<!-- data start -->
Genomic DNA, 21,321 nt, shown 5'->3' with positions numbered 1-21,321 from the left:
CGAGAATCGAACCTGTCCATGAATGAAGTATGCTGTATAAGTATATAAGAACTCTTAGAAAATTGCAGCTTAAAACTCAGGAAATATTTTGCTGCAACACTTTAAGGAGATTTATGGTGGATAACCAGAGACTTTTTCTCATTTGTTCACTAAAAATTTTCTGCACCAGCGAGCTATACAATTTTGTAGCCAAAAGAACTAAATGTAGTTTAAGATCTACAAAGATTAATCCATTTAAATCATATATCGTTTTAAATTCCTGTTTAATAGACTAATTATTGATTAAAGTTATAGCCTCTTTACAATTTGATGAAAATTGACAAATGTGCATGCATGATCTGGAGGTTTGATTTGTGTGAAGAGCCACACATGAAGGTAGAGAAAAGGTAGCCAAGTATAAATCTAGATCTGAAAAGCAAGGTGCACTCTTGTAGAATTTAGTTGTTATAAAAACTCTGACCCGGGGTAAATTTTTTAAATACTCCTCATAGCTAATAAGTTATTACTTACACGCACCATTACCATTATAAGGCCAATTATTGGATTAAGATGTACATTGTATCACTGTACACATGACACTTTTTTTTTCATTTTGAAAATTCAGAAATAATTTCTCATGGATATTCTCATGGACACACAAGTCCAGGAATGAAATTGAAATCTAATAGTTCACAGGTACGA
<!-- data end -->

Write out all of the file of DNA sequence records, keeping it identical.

Genomic DNA, 21,321 nt, shown 5'->3' with positions numbered 1-21,321 from the left:
CGAGAATCGAACCTGTCCATGAATGAAGTATGCTGTATAAGTATATAAGAACTCTTAGAAAATTGCAGCTTAAAACTCAGGAAATATTTTGCTGCAACACTTTAAGGAGATTTATGGTGGATAACCAGAGACTTTTTCTCATTTGTTCACTAAAAATTTTCTGCACCAGCGAGCTATACAATTTTGTAGCCAAAAGAACTAAATGTAGTTTAAGATCTACAAAGATTAATCCATTTAAATCATATATCGTTTTAAATTCCTGTTTAATAGACTAATTATTGATTAAAGTTATAGCCTCTTTACAATTTGATGAAAATTGACAAATGTGCATGCATGATCTGGAGGTTTGATTTGTGTGAAGAGCCACACATGAAGGTAGAGAAAAGGTAGCCAAGTATAAATCTAGATCTGAAAAGCAAGGTGCACTCTTGTAGAATTTAGTTGTTATAAAAACTCTGACCCGGGGTAAATTTTTTAAATACTCCTCATAGCTAATAAGTTATTACTTACACGCACCATTACCATTATAAGGCCAATTATTGGATTAAGATGTACATTGTATCACTGTACACATGACACTTTTTTTTTCATTTTGAAAATTCAGAAATAATTTCTCATGGATATTCTCATGGACACACAAGTCCAGGAATGAAATTGAAATCTAATAGTTCACAGGTACGA